Dozens of countries and territories implemented emergency measures to contain or prevent an outbreak of coronavirus in their lands on Saturday. While Dutch airline KLM said it would work to repatriate passengers, its subsidiary Transavia recommend people scheduled on cancelled flights quickly rebook their tickets to an available option if possible.
As a response, the Dutch government updated its travel advice to 14 different countries. A short description of these advisories follows this article.
In response to the ongoing coronavirus pandemic, Dutch flag carrier KLM announced it was slashing 25 percent of its schedule in March, and between 30-40 percent of its flights over the following three months. The airline said it would also cut the equivalent of up to two thousand full time jobs, starting on Saturday.
The Netherlands will begin banning the arrival of flights from several countries among the most affected by the Covid-19 coronavirus outbreak. The decision will affect flights from China, Hong Kong, Iran, Italy and South Korea, said Infrastructure Minister Cora van Nieuwenhuizen on Friday after a meeting with Cabinet members.
Minister Arie Slob for Primary- and Secondary Education is sticking to the decision to keep schools open for the time being, despite concerns about the coronavirus spreading. He stressed on Friday that pupils and teachers with any symptoms of illness must stay home, NOS reports.
The hospitality and entertainment industries are hit hard by the outbreak of the coronavirus Covid-19, and the measures the Dutch government announced to fight the spread of the virus. The number of cancellations in the Netherlands increased by 48 percent and no new reservations are coming, hospitality association KHN said to BNR.
People in the Netherlands seem to be heeding Prime Minsitter Mark Rutte's call to work from home as much as possible. The train stations were "extremely quiet" on Friday morning. And there were hardly any traffic jams on the roads.
It was "extremely quiet" on the trains and a the stations on Friday morning, a spokesperson for rail company NS said to NU.nl. "We actually have not had a rush hour. We do not have hard figures yet, but conductors and employees at stations see the call to work from home and not to go out has been answered."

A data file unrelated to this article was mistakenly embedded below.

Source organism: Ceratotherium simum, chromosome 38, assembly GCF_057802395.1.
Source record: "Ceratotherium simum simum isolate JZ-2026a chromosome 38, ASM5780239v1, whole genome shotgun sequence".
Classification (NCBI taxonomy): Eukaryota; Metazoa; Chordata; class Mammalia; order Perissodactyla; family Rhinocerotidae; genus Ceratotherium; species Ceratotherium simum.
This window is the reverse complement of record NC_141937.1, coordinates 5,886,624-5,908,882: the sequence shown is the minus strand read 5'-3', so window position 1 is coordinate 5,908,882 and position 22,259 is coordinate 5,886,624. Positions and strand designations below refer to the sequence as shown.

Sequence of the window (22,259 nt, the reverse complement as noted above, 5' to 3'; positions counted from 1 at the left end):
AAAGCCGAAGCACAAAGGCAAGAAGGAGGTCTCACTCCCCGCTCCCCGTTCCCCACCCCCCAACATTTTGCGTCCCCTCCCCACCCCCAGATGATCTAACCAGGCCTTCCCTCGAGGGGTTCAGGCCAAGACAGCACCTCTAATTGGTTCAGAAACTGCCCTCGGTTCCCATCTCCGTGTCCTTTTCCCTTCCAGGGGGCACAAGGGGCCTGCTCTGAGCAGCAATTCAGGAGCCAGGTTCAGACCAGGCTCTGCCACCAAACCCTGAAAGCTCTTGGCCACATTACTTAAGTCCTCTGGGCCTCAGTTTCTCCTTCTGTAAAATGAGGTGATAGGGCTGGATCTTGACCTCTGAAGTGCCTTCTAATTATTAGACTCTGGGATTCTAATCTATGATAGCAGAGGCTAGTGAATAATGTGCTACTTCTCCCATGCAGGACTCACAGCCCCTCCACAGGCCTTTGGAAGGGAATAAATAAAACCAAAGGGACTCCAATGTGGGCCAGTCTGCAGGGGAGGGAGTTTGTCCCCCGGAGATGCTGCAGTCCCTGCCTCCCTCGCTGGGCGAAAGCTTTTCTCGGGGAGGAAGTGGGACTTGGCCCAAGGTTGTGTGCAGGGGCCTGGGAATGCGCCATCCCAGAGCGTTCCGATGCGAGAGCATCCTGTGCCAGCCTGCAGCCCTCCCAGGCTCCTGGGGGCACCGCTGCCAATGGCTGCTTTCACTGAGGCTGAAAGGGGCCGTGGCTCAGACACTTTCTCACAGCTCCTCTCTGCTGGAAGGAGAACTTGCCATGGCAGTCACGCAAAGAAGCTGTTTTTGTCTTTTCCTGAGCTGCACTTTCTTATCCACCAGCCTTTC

After Prime Minister Mark Rutte announced new measures against coronavirus Covid-19 on Thursday, people in the Netherlands seemed to start hoarding toilet paper and non-perishables. Social media is full of pictures showing empty shelves in Dutch supermarkets. But according to the supermarkets themselves, the problems are not so bad.
Due to the coronavirus outbreak, universities and universities of applied sciences in the Netherlands will offer no physical education for the rest of this month. Exams in lecture halls are canceled, as are other educational activities, the associations involved announced.
Klaas Knot, director of Dutch central bank DNB, does not rule out the possibility that the coronavirus pandemic will bring the Dutch economy into a recession. "You don't need a very serious corona scenario, on top of what we expect now, for our economy to also come close to a recession," he said to Nieuwsuur after a meeting at the European Central Bank (ECB).
Parliamentarians from both coalition and opposition parties are worried about the government's decision to keep schools open for the time being.
The top stock market index traded in the Netherlands suffered its worst single-day loss since 1987. The AEX Index, a listing of the top 25 blue chip stocks on the Euronext Amsterdam exchange, lost 10.75 percent of its value on Thursday.
The index, which includes companies like KPN, Shell, Philips, and the country's top banks, has lost over 31 percent since hitting its all-time high on February 14 just before the coronavirus crisis hit Europe. The AEX closed on Thursday at 432.10, returning to levels last seen in October 2016.
The Tax Authority is letting companies who can demonstrate in writing that they have run into problems due to the coronavirus defer on income tax, corporate tax, turnover tax or wage tax for the time being, the government said in a letter to parliament on Thursday, NOS reports.
The government is also expanding the guarantees for small and medium sized enterprises (SMEs). Henceforth, the government will guarantee 75 percent of SME loans, instead of the previous 50 percent.